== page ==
Suspended ICC CEO Manu Sawhney Seeks A Neutral Ethics Tribunal To Judge His Case
In a seemingly last ditch attempt, suspended International Cricket Council (ICC) CEO Manu Sawhney on Wednesday requested the ICC Executive Board members to "uphold the basic principles of the ICC - accountability, fairness, and integrity" - and appoint an "independent ethics tribunal" to hear his case.
Sawhney's appeal, incidentally, comes just a day before ICC has convened an emergency Executive Board meeting on Thursday, probably to take a decision in his case, said a source. However, Sawhney, who was suspended on March 9 for alleged indecent behaviour towards his colleagues, has "grave doubts over whether my case has even been presented to the Board, whether accurately, or at all".
"Clearly, it is inappropriate for the ICC chairman [Greg Barclay] to be responsible for disciplinary action against the ICC CEO in circumstances where the chairman is the person who made the allegations against the CEO," Sawhney wrote in the letter, seen by IANS.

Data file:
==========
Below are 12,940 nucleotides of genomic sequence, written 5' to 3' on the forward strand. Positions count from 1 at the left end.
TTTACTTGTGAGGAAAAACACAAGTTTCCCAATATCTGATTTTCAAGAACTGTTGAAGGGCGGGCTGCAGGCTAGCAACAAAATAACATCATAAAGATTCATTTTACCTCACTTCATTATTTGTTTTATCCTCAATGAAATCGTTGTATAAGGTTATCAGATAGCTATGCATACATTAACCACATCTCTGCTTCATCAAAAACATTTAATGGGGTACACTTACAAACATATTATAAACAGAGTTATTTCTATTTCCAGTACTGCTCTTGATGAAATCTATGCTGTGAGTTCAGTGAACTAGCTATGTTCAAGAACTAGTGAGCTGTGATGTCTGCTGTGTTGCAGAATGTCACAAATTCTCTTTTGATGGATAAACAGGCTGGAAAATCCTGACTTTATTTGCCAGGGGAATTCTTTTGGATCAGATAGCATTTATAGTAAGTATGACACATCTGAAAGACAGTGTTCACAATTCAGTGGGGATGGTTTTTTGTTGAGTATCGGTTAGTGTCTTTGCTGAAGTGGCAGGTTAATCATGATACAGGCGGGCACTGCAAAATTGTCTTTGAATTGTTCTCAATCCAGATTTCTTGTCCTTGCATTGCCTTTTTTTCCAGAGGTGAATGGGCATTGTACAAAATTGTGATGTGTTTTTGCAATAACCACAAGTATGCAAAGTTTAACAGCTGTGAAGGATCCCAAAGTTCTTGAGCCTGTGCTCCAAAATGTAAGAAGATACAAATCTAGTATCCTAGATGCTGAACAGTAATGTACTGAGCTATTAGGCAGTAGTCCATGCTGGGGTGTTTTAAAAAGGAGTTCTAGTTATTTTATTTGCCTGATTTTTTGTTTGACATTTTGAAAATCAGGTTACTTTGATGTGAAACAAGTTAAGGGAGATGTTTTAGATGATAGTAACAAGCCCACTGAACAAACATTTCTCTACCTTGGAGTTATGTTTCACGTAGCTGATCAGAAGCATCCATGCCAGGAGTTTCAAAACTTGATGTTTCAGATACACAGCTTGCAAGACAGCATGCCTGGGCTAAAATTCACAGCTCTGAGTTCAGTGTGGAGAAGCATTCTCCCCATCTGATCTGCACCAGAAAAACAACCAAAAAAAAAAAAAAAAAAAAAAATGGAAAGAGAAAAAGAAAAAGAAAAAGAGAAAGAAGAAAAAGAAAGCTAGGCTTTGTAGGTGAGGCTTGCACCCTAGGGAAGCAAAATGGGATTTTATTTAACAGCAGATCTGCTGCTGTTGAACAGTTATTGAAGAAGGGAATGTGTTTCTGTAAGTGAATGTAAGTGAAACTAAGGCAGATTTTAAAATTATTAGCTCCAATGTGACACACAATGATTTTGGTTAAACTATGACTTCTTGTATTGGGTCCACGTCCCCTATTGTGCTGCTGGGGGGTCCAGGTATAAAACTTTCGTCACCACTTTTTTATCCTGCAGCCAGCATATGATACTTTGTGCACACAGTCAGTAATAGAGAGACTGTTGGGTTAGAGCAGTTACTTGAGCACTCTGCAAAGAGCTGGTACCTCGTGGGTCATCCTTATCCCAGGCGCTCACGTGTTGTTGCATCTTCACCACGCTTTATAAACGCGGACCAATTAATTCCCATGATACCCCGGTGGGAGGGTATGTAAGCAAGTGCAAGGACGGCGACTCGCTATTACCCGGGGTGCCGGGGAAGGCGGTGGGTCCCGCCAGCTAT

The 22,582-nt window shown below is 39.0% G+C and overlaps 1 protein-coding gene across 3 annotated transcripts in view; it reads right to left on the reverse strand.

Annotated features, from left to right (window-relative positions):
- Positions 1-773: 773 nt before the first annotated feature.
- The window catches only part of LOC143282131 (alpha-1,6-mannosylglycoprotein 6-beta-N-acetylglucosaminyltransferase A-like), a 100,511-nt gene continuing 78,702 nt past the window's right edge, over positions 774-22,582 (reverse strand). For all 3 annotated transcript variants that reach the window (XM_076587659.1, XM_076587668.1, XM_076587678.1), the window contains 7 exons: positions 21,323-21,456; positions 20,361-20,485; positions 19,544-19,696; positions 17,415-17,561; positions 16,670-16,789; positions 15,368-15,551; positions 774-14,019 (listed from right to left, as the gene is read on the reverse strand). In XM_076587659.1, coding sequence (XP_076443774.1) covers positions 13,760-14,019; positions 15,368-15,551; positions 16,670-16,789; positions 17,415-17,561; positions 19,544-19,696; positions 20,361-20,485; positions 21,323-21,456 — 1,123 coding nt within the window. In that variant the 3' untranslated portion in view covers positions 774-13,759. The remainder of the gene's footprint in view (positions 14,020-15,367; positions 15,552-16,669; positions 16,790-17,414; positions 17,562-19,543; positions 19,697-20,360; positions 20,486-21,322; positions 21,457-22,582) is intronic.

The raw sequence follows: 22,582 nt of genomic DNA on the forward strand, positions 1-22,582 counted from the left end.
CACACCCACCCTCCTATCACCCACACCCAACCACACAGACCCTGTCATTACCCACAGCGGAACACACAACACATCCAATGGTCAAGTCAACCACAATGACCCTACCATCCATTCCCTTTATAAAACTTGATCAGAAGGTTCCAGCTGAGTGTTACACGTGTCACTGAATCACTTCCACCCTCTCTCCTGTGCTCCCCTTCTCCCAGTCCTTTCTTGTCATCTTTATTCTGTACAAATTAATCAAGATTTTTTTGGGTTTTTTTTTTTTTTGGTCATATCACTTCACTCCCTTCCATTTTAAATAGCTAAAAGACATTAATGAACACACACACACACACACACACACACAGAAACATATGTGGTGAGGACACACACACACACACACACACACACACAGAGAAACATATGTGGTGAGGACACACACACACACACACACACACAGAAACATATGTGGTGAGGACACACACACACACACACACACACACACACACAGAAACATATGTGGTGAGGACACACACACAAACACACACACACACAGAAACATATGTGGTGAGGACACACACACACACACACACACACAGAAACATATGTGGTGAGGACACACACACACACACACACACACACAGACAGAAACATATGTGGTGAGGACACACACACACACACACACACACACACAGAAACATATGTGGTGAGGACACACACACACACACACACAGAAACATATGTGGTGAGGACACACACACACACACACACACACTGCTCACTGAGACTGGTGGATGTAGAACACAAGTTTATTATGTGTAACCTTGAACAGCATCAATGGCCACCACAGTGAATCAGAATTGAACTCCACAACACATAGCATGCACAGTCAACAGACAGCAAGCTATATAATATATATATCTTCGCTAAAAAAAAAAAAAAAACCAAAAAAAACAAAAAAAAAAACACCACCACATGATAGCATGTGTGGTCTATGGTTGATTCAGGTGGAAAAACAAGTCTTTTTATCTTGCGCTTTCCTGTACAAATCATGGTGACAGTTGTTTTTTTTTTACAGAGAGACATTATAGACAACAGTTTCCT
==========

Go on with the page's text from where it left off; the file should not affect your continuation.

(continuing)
"The ICC Code of Ethics (which is expressly referred to in my employment contract) contains a fair and impartial process for dealing with sensitive matters, in the form of an independent Ethics Tribunal, and I request that one to be appointed to hear my case. The chairman should not be allowed to use the terms of my employment contract to circumvent basic procedural fairness, transparency, and accountability," he said.
Sawhney makes it clear that only the ICC Board as a whole, and not its chairman alone, has the authority to sack him. "Irrespective of the terms of my employment contract, under paragraph 3.3(A) of the ICC Constitution, only the Board has the authority to terminate my employment agreement," he has pointed out.
"I urge the Board to consider and address each of these issues, as well as my case as a whole, at the next of the ICC Board in order [to] uphold the basic principles of the ICC - accountability, fairness, and integrity."
Sawhney was accused of "targeted acts of bullying against certain [ICC] staff"; of "physical aggression, such as fist banging"; and, of having "impacted directly and indirectly on individuals' health and wellbeing through [his] behaviour". The fourth allegation was that he did not "properly report to the [ICC] Board and have implemented decisions or changes without proper consultation with the Board".
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